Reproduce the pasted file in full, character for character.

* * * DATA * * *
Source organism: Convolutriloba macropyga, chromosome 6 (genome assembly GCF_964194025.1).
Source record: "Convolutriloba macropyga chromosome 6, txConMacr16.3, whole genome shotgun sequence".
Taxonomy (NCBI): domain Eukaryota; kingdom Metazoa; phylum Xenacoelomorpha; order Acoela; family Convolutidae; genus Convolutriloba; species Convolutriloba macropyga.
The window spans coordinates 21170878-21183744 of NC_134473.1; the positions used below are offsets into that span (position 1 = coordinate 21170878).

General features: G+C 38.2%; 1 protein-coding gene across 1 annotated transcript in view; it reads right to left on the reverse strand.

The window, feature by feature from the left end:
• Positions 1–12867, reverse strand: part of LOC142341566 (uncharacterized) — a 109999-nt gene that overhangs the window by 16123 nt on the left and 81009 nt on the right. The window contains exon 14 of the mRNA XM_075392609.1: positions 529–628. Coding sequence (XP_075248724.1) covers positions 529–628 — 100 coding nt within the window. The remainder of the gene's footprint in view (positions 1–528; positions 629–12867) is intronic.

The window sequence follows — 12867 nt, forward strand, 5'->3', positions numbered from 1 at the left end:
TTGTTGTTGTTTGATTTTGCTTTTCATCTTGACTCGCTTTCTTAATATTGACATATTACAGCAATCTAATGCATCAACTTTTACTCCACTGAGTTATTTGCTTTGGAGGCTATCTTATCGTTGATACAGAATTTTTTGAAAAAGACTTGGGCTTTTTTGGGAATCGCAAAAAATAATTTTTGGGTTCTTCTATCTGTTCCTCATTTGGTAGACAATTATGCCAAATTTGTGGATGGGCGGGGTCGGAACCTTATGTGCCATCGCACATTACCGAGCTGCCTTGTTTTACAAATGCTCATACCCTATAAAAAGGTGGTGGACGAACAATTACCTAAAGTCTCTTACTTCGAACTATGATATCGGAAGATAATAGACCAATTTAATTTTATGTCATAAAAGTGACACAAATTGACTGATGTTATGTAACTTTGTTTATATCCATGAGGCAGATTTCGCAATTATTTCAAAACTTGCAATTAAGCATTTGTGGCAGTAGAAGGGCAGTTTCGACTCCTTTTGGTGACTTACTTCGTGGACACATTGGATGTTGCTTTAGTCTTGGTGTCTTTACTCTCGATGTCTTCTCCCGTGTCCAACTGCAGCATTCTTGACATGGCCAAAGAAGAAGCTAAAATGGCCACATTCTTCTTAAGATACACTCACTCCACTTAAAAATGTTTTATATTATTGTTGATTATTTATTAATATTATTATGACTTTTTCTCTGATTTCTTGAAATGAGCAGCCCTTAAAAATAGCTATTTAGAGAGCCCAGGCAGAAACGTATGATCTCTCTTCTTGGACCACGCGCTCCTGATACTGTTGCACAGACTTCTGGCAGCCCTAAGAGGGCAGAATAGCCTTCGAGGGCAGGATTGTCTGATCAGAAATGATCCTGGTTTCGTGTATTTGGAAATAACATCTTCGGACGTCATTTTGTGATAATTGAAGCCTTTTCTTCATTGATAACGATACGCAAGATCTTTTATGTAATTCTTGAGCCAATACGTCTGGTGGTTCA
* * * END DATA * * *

Source organism: Convolutriloba macropyga, chromosome 6 (genome assembly GCF_964194025.1).
Source record: "Convolutriloba macropyga chromosome 6, txConMacr16.3, whole genome shotgun sequence".
Taxonomy (NCBI): domain Eukaryota; kingdom Metazoa; phylum Xenacoelomorpha; order Acoela; family Convolutidae; genus Convolutriloba; species Convolutriloba macropyga.
The window spans coordinates 21170878-21183744 of NC_134473.1; the positions used below are offsets into that span (position 1 = coordinate 21170878).

General features: G+C 38.2%; 1 protein-coding gene across 1 annotated transcript in view; it reads right to left on the reverse strand.

The window, feature by feature from the left end:
• Positions 1–12867, reverse strand: part of LOC142341566 (uncharacterized) — a 109999-nt gene that overhangs the window by 16123 nt on the left and 81009 nt on the right. The window contains exon 14 of the mRNA XM_075392609.1: positions 529–628. Coding sequence (XP_075248724.1) covers positions 529–628 — 100 coding nt within the window. The remainder of the gene's footprint in view (positions 1–528; positions 629–12867) is intronic.

The window sequence follows — 12867 nt, forward strand, 5'->3', positions numbered from 1 at the left end:
TTGTTGTTGTTTGATTTTGCTTTTCATCTTGACTCGCTTTCTTAATATTGACATATTACAGCAATCTAATGCATCAACTTTTACTCCACTGAGTTATTTGCTTTGGAGGCTATCTTATCGTTGATACAGAATTTTTTGAAAAAGACTTGGGCTTTTTTGGGAATCGCAAAAAATAATTTTTGGGTTCTTCTATCTGTTCCTCATTTGGTAGACAATTATGCCAAATTTGTGGATGGGCGGGGTCGGAACCTTATGTGCCATCGCACATTACCGAGCTGCCTTGTTTTACAAATGCTCATACCCTATAAAAAGGTGGTGGACGAACAATTACCTAAAGTCTCTTACTTCGAACTATGATATCGGAAGATAATAGACCAATTTAATTTTATGTCATAAAAGTGACACAAATTGACTGATGTTATGTAACTTTGTTTATATCCATGAGGCAGATTTCGCAATTATTTCAAAACTTGCAATTAAGCATTTGTGGCAGTAGAAGGGCAGTTTCGACTCCTTTTGGTGACTTACTTCGTGGACACATTGGATGTTGCTTTAGTCTTGGTGTCTTTACTCTCGATGTCTTCTCCCGTGTCCAACTGCAGCATTCTTGACATGGCCAAAGAAGAAGCTAAAATGGCCACATTCTTCTTAAGATACACTCACTCCACTTAAAAATGTTTTATATTATTGTTGATTATTTATTAATATTATTATGACTTTTTCTCTGATTTCTTGAAATGAGCAGCCCTTAAAAATAGCTATTTAGAGAGCCCAGGCAGAAACGTATGATCTCTCTTCTTGGACCACGCGCTCCTGATACTGTTGCACAGACTTCTGGCAGCCCTAAGAGGGCAGAATAGCCTTCGAGGGCAGGATTGTCTGATCAGAAATGATCCTGGTTTCGTGTATTTGGAAATAACATCTTCGGACGTCATTTTGTGATAATTGAAGCCTTTTCTTCATTGATAACGATACGCAAGATCTTTTATGTAATTCTTGAGCCAATACGTCTGGTGGTTCA